are crucial to authenticity and intellectual integrity, but in the ever-polished world of the internet and social media, they are difficult to achieve consistently. There are so many demands on an artist to present a perfectly staged studio space and curated art posts. All the influencers have podcasts and marketing teams – shouldn’t you?
Have you looked at an art magazine that focuses on studio spaces? I don’t recommend it if you deal with issues of inadequacy. They set the bar very high; unreasonably so in my opinion.
I don’t mean to sound like I’m complaining. We all have different processes and goals. It’s also nice to dream. I love the idea of an airy, well-lit and well organized studio. I also like to feel like I accomplish things in my studio. That is the whole point after all.
While I do prefer my studio to be free of clutter and ready for someone to pop in unexpectedly, neither is likely to happen. It’s difficult to be productive and keep everything neat and organized at all time. I think we can all agree it’s better to have supplies ready to hand and worry about the mess later.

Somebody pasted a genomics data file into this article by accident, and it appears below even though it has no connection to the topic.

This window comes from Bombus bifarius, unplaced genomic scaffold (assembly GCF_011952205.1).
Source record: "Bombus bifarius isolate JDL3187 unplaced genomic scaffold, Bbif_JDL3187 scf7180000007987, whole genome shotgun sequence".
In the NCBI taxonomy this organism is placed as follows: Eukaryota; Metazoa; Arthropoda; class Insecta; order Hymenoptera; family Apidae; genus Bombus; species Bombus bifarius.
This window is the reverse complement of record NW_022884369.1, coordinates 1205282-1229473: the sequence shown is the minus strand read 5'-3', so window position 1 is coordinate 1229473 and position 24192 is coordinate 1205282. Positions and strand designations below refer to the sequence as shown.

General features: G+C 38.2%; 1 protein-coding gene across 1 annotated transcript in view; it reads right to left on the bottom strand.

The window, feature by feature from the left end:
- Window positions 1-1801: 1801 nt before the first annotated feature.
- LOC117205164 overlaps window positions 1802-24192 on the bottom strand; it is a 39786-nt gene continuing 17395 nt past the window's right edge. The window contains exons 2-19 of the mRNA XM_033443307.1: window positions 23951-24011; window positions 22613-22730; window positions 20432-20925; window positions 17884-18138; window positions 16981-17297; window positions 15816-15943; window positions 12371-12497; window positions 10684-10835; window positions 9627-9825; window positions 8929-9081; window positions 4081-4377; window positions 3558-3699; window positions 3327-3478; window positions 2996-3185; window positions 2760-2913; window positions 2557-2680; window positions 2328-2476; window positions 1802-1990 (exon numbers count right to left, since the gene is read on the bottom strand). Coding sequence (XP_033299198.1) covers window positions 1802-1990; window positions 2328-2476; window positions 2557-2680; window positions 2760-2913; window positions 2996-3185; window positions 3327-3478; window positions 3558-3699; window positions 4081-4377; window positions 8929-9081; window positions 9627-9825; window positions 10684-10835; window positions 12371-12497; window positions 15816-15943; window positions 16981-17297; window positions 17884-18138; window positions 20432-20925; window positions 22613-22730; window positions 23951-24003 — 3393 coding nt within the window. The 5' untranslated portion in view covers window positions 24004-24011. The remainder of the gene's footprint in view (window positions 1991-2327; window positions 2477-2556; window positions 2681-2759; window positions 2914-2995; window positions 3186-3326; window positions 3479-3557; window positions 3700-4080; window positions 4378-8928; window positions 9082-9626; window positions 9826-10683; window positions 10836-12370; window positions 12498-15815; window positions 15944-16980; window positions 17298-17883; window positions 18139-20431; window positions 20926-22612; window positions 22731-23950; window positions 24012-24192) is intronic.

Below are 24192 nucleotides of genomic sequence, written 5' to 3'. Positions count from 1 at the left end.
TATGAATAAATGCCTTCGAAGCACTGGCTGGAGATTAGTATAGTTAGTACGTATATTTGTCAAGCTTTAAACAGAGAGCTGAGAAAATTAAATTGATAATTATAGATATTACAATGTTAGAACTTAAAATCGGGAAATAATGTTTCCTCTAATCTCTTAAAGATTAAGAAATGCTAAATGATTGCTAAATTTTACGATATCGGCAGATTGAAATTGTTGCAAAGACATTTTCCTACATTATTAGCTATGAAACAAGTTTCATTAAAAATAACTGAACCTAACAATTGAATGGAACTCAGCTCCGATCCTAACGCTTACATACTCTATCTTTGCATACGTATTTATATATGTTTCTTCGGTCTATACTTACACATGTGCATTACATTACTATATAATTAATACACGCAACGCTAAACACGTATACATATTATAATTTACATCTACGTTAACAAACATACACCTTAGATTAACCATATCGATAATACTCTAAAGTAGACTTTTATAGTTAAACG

The way I manage my urge for perfection is to have a cleaning day when I complete a large project. This has the added benefit of burning off the weird space that develops in my head when I complete something I have been working on for a long time. I don’t know if this is an issue other artists deal with, but I always feel a little let down when I finish a painting, followed by several days of distraction.
Do you have this issue?